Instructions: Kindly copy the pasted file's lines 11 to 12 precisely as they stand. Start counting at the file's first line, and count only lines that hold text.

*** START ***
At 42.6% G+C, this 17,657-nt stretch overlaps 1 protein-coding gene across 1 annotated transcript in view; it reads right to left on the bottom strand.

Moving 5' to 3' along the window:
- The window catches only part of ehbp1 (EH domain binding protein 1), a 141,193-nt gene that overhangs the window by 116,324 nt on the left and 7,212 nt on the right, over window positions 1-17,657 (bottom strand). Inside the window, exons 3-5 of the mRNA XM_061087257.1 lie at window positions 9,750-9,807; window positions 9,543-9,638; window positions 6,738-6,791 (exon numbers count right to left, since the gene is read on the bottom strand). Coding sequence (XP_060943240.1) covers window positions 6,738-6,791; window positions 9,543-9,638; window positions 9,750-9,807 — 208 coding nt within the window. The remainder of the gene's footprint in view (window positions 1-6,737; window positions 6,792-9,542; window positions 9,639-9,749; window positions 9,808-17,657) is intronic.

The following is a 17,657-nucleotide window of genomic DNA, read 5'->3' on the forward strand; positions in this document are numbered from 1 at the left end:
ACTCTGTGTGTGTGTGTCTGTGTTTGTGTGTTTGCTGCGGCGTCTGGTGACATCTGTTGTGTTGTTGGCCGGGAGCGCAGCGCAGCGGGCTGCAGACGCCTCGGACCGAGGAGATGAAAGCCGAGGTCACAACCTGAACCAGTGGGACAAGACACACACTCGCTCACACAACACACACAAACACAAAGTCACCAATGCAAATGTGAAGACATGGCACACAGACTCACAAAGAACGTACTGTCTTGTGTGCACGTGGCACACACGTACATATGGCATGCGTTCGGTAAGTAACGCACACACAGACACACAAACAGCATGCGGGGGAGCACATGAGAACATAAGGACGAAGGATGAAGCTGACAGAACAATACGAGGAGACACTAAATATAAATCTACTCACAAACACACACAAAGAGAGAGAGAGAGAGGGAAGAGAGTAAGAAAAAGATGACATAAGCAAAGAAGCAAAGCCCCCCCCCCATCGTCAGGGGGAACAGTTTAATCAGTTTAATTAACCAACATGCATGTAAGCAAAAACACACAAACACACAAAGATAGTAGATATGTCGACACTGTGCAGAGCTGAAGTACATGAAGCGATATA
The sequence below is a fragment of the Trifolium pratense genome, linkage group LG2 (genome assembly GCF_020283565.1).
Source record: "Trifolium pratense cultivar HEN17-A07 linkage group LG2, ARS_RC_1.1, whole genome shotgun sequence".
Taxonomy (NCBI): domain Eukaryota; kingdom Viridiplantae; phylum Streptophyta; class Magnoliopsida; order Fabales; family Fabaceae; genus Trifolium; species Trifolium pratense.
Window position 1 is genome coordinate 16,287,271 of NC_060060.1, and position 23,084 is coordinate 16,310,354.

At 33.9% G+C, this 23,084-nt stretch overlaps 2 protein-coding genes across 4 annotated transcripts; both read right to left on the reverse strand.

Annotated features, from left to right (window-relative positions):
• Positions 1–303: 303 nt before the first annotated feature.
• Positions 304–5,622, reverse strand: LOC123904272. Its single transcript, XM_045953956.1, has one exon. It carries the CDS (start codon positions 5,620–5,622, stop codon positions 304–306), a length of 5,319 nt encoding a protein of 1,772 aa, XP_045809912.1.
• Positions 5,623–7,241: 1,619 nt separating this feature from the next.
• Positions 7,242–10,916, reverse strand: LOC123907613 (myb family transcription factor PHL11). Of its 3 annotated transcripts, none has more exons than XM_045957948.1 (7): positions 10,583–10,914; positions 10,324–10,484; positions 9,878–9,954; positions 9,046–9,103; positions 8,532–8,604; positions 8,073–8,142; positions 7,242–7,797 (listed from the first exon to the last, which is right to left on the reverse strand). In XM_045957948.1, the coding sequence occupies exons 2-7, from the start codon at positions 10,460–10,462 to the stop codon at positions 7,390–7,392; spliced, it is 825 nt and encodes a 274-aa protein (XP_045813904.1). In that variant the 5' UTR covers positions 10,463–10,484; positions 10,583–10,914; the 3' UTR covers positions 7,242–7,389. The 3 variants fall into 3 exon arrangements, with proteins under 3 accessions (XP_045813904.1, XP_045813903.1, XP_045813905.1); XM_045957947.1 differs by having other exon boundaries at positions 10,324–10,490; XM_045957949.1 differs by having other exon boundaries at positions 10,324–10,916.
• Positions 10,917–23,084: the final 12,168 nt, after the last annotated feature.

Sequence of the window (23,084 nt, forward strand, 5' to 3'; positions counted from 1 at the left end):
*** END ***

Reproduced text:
Annotated features, from left to right (window-relative positions):
• Positions 1–303: 303 nt before the first annotated feature.